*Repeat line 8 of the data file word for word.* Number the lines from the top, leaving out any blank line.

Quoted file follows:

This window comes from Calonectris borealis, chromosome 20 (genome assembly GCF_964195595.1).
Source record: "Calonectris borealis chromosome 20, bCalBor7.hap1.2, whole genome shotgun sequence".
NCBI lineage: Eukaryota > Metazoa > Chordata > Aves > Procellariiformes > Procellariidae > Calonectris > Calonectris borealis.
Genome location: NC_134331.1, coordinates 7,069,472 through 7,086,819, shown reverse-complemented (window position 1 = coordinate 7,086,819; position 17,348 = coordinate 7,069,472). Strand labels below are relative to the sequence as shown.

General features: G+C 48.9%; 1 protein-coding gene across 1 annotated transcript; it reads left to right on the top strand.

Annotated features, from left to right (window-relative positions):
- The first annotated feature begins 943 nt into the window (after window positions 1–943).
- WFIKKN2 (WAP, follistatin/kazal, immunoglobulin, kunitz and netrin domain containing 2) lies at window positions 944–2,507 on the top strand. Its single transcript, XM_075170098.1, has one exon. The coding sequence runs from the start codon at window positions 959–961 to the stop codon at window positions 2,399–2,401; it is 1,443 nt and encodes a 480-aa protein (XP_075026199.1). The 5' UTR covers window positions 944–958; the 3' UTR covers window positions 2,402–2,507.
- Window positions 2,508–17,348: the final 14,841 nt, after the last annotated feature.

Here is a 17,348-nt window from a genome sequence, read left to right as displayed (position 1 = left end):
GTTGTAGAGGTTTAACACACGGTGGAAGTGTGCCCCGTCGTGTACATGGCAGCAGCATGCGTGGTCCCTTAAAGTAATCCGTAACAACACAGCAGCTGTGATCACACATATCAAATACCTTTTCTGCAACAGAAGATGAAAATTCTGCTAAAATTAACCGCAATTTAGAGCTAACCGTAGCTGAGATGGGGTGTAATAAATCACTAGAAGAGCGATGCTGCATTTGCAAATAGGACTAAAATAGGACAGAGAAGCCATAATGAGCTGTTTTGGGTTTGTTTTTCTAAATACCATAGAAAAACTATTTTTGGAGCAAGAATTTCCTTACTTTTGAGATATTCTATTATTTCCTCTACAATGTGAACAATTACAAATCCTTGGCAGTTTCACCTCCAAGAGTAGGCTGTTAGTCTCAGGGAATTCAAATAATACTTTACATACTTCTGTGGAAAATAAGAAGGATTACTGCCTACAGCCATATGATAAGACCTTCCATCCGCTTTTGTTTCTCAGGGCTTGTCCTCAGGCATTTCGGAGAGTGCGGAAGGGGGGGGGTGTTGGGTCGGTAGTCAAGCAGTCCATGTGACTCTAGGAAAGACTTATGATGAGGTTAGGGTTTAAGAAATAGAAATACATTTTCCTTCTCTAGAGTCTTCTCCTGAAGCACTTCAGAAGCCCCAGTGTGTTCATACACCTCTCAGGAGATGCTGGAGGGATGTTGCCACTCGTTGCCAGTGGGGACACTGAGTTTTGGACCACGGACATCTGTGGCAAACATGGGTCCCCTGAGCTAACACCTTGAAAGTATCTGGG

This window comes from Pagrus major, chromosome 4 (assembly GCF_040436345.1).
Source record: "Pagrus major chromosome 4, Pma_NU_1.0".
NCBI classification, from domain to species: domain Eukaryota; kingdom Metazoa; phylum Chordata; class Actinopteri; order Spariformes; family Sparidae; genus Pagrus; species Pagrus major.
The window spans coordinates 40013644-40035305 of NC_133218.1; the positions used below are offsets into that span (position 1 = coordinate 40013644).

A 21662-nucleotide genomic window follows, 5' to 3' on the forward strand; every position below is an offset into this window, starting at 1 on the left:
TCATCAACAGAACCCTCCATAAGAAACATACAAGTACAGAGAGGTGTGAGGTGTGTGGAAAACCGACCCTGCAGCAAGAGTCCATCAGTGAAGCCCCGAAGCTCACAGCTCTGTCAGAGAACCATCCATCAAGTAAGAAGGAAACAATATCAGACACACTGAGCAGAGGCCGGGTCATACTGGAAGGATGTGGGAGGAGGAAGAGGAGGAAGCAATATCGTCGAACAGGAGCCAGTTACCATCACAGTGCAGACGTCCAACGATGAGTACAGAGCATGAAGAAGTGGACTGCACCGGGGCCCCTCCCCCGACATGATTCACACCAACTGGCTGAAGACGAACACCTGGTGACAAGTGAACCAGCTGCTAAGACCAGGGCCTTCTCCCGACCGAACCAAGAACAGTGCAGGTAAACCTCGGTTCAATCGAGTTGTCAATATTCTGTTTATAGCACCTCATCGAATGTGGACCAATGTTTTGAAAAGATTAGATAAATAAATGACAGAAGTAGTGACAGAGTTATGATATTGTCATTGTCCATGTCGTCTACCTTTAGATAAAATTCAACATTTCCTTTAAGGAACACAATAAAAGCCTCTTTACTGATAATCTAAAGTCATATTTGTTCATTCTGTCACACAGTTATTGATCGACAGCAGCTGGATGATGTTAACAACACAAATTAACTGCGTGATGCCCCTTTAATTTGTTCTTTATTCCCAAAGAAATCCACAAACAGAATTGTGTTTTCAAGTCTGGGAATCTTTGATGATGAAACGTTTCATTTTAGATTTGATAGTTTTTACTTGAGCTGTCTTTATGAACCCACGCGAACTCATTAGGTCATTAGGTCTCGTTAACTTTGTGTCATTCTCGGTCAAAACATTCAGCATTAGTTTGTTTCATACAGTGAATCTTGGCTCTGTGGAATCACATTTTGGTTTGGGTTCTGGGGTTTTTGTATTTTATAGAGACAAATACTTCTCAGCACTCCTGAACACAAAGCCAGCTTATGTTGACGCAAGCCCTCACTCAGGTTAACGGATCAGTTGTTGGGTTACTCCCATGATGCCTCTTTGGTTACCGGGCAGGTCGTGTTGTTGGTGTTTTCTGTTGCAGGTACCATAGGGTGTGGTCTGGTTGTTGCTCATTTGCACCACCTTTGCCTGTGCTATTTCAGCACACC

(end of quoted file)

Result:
- WFIKKN2 (WAP, follistatin/kazal, immunoglobulin, kunitz and netrin domain containing 2) lies at window positions 944–2,507 on the top strand. Its single transcript, XM_075170098.1, has one exon. The coding sequence runs from the start codon at window positions 959–961 to the stop codon at window positions 2,399–2,401; it is 1,443 nt and encodes a 480-aa protein (XP_075026199.1). The 5' UTR covers window positions 944–958; the 3' UTR covers window positions 2,402–2,507.